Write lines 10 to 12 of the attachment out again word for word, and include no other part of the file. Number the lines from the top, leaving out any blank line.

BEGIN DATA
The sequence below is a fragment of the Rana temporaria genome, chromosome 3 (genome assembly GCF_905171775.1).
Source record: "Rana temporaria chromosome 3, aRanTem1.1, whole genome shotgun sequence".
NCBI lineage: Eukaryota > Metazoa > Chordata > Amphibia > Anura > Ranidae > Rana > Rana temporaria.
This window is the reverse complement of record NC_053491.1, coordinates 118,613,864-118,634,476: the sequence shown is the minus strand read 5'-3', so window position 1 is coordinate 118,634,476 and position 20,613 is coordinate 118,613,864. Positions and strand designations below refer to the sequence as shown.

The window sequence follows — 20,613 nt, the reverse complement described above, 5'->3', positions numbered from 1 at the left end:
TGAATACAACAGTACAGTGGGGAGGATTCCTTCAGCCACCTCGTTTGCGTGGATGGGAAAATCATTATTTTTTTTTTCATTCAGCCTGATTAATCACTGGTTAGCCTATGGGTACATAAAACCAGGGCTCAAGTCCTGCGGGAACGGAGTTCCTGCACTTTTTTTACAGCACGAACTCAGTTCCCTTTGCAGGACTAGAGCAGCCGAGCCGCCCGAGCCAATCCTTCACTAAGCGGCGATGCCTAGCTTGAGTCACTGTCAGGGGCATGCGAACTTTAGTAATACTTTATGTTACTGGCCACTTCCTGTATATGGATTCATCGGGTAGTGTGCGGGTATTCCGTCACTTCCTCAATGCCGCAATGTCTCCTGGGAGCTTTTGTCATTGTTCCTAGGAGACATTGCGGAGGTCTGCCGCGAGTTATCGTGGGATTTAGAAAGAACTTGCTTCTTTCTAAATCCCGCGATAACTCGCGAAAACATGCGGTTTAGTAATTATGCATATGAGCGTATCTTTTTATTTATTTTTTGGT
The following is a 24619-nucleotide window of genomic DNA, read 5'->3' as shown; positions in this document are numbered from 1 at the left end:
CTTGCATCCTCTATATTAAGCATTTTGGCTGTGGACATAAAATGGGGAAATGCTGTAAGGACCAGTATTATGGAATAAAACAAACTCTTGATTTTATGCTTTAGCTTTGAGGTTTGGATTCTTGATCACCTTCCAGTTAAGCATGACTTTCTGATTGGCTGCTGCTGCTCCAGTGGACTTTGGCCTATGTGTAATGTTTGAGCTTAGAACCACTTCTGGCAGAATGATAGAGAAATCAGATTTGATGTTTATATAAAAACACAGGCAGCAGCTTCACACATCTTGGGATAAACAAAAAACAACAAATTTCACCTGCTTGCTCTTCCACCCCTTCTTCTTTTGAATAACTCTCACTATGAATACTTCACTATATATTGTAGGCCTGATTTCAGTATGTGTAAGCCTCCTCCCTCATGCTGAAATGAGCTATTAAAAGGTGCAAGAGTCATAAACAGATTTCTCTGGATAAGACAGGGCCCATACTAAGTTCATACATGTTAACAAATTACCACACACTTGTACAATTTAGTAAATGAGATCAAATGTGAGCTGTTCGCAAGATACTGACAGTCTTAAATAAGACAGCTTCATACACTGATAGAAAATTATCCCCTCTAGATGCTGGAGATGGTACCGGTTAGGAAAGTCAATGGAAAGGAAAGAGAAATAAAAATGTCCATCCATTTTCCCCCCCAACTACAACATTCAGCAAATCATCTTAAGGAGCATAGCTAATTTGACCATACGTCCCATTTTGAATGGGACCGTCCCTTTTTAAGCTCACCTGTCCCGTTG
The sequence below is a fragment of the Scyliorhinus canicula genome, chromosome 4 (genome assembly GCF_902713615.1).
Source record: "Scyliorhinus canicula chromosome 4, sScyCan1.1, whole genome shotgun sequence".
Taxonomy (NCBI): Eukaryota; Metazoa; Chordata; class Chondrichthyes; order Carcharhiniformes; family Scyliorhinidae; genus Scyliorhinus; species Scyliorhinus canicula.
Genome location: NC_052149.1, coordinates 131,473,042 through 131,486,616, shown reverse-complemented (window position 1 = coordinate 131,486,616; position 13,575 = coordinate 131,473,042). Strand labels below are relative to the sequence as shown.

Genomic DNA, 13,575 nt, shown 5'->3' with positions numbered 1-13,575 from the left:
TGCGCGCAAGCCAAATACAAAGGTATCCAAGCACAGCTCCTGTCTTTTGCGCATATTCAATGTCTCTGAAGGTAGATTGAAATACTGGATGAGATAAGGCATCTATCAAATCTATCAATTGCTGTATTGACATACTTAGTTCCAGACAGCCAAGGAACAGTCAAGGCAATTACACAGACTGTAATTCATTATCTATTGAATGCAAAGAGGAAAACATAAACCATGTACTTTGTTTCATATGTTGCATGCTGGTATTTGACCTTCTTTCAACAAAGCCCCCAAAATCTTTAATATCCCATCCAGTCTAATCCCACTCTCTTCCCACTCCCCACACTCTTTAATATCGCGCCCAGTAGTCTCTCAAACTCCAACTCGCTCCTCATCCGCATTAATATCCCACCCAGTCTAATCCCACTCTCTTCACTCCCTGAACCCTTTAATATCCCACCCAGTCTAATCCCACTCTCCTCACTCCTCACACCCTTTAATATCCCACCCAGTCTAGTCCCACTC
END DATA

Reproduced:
Source record: "Scyliorhinus canicula chromosome 4, sScyCan1.1, whole genome shotgun sequence".
Taxonomy (NCBI): Eukaryota; Metazoa; Chordata; class Chondrichthyes; order Carcharhiniformes; family Scyliorhinidae; genus Scyliorhinus; species Scyliorhinus canicula.
Genome location: NC_052149.1, coordinates 131,473,042 through 131,486,616, shown reverse-complemented (window position 1 = coordinate 131,486,616; position 13,575 = coordinate 131,473,042). Strand labels below are relative to the sequence as shown.